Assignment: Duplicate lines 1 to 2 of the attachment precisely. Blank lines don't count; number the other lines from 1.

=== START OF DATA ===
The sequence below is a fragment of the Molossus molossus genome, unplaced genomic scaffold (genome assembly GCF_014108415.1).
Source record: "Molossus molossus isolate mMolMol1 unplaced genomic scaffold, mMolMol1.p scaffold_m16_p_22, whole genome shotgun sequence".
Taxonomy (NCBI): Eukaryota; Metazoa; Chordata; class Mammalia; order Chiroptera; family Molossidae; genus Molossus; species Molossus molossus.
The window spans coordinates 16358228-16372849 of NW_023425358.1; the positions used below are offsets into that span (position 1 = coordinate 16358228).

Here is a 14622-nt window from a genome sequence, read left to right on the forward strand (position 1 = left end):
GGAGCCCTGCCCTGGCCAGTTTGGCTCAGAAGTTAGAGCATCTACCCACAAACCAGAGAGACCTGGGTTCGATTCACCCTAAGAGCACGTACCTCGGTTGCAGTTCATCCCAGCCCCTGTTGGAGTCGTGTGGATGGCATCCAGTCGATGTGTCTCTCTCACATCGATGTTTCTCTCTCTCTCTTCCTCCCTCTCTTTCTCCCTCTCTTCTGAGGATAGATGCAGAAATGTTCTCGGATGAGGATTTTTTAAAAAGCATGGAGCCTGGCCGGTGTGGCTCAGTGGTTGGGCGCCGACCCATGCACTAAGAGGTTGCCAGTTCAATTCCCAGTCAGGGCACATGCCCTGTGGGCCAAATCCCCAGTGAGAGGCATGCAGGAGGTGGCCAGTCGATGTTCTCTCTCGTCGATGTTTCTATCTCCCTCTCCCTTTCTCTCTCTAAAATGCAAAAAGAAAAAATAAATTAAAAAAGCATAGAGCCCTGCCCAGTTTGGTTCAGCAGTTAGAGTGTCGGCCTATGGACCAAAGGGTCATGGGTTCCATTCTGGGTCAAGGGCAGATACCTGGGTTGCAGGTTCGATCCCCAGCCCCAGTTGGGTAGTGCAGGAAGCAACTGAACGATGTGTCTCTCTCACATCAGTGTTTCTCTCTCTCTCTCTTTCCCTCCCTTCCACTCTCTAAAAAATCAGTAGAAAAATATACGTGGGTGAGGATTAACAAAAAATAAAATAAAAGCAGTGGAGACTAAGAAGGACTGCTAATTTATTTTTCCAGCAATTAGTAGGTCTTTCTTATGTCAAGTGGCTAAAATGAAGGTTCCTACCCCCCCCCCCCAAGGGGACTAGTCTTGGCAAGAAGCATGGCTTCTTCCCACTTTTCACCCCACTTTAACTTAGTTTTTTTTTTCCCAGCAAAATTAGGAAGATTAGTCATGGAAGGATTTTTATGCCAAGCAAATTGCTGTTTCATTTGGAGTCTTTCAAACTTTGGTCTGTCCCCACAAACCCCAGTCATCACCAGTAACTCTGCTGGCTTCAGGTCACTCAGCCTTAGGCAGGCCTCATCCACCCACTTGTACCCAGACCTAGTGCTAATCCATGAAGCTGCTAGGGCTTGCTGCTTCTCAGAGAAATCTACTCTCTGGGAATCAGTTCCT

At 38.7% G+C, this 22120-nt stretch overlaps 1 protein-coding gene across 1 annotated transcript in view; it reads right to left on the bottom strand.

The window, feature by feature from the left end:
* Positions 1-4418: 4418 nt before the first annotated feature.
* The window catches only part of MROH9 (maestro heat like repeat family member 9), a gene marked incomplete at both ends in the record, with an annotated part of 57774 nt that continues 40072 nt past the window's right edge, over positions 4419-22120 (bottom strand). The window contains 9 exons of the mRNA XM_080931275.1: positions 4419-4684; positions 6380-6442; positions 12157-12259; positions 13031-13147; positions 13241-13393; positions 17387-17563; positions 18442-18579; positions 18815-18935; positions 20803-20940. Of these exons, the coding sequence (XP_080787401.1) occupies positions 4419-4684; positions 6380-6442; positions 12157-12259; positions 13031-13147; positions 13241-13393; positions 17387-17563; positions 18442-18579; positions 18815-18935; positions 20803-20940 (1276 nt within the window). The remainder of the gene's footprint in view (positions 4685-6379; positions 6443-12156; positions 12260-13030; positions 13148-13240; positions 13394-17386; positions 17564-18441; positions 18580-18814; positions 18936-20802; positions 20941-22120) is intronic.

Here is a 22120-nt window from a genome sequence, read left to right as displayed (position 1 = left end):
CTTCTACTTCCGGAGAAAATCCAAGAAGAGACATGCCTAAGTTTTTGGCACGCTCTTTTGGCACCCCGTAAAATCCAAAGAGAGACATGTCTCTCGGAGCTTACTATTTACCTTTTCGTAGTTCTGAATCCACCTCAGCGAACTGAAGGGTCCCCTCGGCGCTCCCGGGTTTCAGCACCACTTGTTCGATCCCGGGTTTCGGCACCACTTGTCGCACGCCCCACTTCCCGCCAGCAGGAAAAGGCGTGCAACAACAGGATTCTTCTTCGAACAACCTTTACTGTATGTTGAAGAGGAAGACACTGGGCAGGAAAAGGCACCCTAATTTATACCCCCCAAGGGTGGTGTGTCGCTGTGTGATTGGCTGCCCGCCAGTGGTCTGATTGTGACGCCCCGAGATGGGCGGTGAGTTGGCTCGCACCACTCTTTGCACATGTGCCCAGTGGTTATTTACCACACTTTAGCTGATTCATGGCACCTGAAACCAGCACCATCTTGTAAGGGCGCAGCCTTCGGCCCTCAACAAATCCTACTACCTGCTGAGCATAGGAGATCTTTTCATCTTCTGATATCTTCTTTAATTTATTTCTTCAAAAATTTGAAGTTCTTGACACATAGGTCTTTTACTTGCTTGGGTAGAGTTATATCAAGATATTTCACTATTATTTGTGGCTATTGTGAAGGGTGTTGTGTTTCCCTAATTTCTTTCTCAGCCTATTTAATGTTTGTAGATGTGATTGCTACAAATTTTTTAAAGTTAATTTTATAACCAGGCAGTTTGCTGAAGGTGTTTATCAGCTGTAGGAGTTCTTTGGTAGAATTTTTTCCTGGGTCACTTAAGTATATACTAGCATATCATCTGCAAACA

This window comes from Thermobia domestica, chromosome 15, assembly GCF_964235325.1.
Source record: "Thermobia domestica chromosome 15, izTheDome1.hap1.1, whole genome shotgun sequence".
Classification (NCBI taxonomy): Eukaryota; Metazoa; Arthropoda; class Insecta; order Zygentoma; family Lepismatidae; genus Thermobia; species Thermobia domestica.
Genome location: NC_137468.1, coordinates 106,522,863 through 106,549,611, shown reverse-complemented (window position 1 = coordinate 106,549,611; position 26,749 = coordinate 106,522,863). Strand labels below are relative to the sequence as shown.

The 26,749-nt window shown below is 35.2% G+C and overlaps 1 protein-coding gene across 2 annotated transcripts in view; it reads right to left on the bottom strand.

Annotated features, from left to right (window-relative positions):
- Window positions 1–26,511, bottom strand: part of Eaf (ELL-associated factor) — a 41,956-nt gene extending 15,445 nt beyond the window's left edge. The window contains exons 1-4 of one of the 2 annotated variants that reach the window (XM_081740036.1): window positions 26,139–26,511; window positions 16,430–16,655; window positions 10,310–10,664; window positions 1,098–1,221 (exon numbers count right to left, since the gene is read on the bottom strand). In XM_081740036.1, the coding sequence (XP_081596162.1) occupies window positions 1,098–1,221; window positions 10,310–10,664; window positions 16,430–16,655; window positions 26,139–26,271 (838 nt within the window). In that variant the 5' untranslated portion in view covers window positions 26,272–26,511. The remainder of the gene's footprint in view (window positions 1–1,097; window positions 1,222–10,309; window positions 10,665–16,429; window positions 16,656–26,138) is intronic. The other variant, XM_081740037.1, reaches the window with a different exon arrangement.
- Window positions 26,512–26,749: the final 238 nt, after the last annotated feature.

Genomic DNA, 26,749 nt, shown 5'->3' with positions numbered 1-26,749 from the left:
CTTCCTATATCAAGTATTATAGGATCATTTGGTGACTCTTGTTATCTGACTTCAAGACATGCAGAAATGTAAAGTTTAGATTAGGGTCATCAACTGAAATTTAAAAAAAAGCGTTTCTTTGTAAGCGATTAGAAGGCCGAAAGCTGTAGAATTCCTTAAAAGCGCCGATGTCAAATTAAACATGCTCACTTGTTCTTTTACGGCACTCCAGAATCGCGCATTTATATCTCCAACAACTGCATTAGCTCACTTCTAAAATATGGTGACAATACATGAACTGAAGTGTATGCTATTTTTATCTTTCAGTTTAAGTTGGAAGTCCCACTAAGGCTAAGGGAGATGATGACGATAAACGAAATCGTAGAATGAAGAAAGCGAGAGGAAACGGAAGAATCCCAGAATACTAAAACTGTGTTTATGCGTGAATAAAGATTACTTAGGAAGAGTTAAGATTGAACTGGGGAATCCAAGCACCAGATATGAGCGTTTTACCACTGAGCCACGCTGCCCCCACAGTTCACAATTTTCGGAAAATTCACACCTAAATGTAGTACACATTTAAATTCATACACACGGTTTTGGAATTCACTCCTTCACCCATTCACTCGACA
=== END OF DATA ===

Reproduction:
The sequence below is a fragment of the Molossus molossus genome, unplaced genomic scaffold (genome assembly GCF_014108415.1).
Source record: "Molossus molossus isolate mMolMol1 unplaced genomic scaffold, mMolMol1.p scaffold_m16_p_22, whole genome shotgun sequence".